While this argument is reasonable, another woman replied that this still does not explain why the Bible does not mention Barnabas again, as if his exit is a bit unexpected. She asked everyone: “Is it unexpected for people like Moses, whom God favors, to suddenly exit out of the scene of Bible?” I said that although Moses offended God, and God did not allow him to enter the Promised Land, Moses still appears later in the New Testament (NIV, Matthew 17:2-3). From this, we can see that Moses was able to enter the Promised Land in a different way. And there is a greeting behind every letter written by Paul so it is reasonable to end something properly. This woman speculated that perhaps Barnabas did something that made God unhappy. In this regard, I think that everyone who serves God will make mistakes, but some mistakes are too big and carry consequences for future generations. Maybe Barnabas changed and no longer was following the Lord’s leading and, thus, no longer appears in Scripture.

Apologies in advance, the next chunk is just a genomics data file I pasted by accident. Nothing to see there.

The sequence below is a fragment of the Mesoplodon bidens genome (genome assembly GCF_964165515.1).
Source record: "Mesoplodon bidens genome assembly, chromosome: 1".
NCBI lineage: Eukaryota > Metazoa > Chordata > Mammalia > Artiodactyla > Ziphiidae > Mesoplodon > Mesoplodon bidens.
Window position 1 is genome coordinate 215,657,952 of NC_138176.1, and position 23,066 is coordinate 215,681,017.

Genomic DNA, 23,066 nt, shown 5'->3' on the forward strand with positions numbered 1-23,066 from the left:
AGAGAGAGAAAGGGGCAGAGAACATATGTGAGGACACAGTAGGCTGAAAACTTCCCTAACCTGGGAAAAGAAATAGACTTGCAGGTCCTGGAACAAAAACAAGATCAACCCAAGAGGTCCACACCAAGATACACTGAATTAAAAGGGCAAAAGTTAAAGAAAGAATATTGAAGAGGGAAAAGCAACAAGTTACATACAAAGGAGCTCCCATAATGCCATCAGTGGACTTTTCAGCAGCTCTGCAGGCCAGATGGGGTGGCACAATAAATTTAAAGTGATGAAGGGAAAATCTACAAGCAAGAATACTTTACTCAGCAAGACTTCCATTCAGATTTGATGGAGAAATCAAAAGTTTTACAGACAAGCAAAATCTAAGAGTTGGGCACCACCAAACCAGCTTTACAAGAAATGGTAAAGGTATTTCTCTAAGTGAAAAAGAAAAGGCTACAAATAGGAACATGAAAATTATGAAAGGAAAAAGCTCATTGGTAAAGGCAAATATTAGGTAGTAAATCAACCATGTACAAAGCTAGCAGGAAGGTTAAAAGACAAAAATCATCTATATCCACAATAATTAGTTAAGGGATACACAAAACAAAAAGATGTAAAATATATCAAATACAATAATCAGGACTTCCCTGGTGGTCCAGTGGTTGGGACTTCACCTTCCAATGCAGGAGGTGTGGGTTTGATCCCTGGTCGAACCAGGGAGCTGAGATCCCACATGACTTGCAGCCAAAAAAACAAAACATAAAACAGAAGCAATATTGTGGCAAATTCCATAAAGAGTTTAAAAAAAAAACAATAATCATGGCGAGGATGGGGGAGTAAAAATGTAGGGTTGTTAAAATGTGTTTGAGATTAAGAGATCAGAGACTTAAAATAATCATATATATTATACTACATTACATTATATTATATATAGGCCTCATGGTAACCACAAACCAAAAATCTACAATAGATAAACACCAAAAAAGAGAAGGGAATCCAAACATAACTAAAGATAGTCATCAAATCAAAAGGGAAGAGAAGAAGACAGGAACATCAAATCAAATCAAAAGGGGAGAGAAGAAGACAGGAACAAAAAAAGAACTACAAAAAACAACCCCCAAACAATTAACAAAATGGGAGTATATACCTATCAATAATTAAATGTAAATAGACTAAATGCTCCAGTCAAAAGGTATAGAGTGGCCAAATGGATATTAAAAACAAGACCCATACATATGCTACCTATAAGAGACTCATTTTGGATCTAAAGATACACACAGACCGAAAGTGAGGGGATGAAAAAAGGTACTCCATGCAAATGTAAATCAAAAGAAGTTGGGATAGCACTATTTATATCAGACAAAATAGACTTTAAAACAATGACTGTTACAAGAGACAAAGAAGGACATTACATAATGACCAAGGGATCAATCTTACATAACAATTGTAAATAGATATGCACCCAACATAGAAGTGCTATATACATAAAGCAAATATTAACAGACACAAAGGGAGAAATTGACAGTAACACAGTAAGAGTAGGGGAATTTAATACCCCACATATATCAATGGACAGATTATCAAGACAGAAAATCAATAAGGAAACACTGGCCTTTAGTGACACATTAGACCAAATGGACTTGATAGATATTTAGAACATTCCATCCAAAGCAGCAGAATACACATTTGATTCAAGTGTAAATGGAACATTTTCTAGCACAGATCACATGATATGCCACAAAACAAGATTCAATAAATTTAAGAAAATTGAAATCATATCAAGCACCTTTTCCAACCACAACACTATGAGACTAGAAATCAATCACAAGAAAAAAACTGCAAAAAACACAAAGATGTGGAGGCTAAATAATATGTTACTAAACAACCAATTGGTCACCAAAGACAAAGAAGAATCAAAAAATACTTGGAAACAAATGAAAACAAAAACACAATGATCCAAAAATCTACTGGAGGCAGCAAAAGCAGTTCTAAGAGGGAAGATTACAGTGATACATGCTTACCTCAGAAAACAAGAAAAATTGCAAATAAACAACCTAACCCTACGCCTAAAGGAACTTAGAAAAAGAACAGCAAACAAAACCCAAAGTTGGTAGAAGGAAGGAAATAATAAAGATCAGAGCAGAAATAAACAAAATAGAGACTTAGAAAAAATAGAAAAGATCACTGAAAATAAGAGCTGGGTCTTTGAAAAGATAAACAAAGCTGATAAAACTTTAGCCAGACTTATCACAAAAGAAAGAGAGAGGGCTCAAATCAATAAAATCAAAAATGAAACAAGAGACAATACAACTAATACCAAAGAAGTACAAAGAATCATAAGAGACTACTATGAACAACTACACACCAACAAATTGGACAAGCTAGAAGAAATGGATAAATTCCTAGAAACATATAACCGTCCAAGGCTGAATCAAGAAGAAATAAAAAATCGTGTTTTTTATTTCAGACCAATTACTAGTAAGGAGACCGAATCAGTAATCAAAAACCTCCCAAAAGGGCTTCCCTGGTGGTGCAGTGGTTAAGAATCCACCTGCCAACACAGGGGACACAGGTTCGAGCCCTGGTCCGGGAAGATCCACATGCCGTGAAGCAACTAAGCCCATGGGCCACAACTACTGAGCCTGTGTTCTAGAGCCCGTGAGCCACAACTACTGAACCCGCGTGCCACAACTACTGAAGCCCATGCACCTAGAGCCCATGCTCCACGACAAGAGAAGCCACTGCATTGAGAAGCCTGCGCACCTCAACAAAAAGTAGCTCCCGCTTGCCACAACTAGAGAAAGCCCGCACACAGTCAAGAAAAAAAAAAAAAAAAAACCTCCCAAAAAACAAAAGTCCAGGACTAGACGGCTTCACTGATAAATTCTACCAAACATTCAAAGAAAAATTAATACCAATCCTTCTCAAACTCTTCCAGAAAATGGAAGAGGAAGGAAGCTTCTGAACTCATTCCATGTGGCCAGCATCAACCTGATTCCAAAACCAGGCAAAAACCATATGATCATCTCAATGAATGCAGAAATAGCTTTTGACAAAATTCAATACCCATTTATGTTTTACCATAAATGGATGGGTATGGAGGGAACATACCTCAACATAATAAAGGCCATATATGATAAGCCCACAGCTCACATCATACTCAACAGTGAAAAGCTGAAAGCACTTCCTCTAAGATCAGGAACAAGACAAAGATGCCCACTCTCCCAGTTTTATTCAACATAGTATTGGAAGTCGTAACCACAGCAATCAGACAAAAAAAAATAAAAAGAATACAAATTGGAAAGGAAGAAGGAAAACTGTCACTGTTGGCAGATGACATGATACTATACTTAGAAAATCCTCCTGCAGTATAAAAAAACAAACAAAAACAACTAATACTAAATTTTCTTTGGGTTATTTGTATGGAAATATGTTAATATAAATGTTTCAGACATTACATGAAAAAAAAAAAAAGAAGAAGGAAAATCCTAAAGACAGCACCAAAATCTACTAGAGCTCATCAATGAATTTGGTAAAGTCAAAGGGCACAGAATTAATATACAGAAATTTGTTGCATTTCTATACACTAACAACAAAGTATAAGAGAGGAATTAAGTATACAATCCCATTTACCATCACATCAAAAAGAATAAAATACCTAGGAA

The meeting approached its end, but I saw that not everyone wanted to finish. I sensed the Holy Spirit might have something else to say. As expected, the Holy Spirit suddenly inspired me regarding two verses.

This verse appears after the sending of Judas and Silas (who represent the church of Jerusalem) to Antioch and other places to read the council’s letter.

“The people read it and were glad for its encouraging message. Judas and Silas, who themselves were prophets, said much to encourage and strengthen the believers. After spending some time there, they were sent off by the believers with the blessing of peace to return to those who had sent them. But Silas decided to remain there.” (NIV

, Acts 15:31-34).

 

Suddenly, I was inspired by the Holy Spirit and asked everyone a question: “When the brethren sent Silas and others back from Antioch and to Jerusalem, why was Silas unwilling to leave then?” The Bible specifically stated that only Silas believed that he should continue to stay in Antioch. And, the Bible also mentioned that Silas was a man who led the brethren in Jerusalem and said that he risked his life for the Gospel of God. He is also a prophet, a person who has received words and revelations from the Lord.

 

This involves a huge principle of the Holy Spirit, and it is definitely not a simple disagreement between Paul and Barnabas. Rather, the questions should be: (1) How can the Holy Spirit move forward and assign who will be the leader for the next move of God? (2) Who will be able to match Paul with moving God’s work forward? (3) And, how will the Holy Spirit make use of His spiritual gifts to build the church?